View Full Version : Suprisingly low salinity

12-30-2012, 08:14 AM
I was out with Louisianna Fisheries recently doing catch assessments in the area directly south of New Orleans, and I was suprised at how low the salinity was for how many inverts they have out there.

I the area is to muddy for corals, but they do have oysters, sponges, TONS of comb jellies and of course shrimp and lots of other inverts. When we were out doing the assessments the salinity was mostly 5-12 parts per thousand with a couple areas in the 15-18 PPT range. What is really amazing is the area where all the oysters grow is often down to 3-4 PPT and stays there for weeks or even months at a time during spring and early summer. In fact, according to the fisheries guys, apparently it is not uncommon to see it as low as 1 PPT for a few days at a time.

Makes me curious about salinity in aquariums, especially for softy tanks that are more inshore and near shore species.

12-30-2012, 09:05 AM
Those are creatures that have evolved to live in brackish water. They clean the fresh water run off that goes into the ocean. Corals are not the same, there is no such thing as a brackish coral nor can they tolerate salinity outside their normal range (32-36ppt).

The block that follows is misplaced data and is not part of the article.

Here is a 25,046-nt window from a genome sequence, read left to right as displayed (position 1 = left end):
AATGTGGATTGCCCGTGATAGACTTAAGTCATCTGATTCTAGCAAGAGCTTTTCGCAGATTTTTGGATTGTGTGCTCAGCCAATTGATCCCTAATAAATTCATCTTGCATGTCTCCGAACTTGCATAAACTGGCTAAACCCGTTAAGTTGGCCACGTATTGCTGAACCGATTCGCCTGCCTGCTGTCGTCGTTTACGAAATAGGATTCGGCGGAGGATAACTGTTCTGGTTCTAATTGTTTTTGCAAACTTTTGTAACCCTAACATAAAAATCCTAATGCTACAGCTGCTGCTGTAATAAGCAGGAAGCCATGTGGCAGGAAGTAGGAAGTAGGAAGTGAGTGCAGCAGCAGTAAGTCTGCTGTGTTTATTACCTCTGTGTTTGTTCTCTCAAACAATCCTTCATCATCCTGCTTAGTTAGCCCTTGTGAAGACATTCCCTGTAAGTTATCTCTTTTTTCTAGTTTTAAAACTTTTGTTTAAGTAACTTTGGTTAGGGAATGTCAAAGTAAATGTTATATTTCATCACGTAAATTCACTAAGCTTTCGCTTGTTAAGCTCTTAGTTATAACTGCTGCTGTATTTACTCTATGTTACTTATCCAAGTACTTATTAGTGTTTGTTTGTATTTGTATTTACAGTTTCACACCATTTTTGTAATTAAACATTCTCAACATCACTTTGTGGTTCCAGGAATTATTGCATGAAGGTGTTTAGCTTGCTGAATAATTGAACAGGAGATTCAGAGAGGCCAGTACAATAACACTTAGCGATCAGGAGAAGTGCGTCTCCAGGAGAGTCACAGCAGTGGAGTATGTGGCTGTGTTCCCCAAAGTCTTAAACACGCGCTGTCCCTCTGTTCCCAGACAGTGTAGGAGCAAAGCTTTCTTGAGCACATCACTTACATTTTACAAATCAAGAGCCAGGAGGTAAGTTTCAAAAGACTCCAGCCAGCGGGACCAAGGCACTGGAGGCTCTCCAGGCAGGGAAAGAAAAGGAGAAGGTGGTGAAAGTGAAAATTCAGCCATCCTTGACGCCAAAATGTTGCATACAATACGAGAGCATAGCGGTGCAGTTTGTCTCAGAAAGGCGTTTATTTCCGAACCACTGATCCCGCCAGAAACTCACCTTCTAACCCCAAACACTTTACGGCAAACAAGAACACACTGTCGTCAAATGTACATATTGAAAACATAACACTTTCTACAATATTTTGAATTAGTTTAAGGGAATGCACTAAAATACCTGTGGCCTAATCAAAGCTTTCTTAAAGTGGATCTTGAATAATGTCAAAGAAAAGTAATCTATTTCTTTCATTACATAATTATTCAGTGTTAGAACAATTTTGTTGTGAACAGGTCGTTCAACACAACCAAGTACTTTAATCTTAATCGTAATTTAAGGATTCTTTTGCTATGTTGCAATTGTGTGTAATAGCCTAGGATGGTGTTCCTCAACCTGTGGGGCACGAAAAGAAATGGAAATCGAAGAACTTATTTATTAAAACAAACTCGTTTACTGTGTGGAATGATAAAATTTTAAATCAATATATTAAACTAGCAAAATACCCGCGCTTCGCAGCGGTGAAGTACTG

For aquarists who depend on hydrometers for measuring their aquarium water's salinity, adequate salinity for their organisms is represented by specific gravity values in the range of 1.025 to 1.026. In spite of this, some manufacturers still recommend mixing artificial sea water to a specific gravity of about 1.022. Such a value results in salinities between 28 and 30 ppt, well outside the range for long-term survival of most coral reef organisms.

Coral reef animals are, indeed, delicate and hard to keep alive. Anybody can prove this by getting some of these animals and keeping them at temperatures that are abnormally low, abnormally high, or under salinity conditions that stress the animals to their maximum limits. Under such conditions, is it any surprise that the animals die when the slightest other factor goes wrong? It should not be, and neither should the observation that many of these animals also will simply just die from prolonged exposure to those conditions.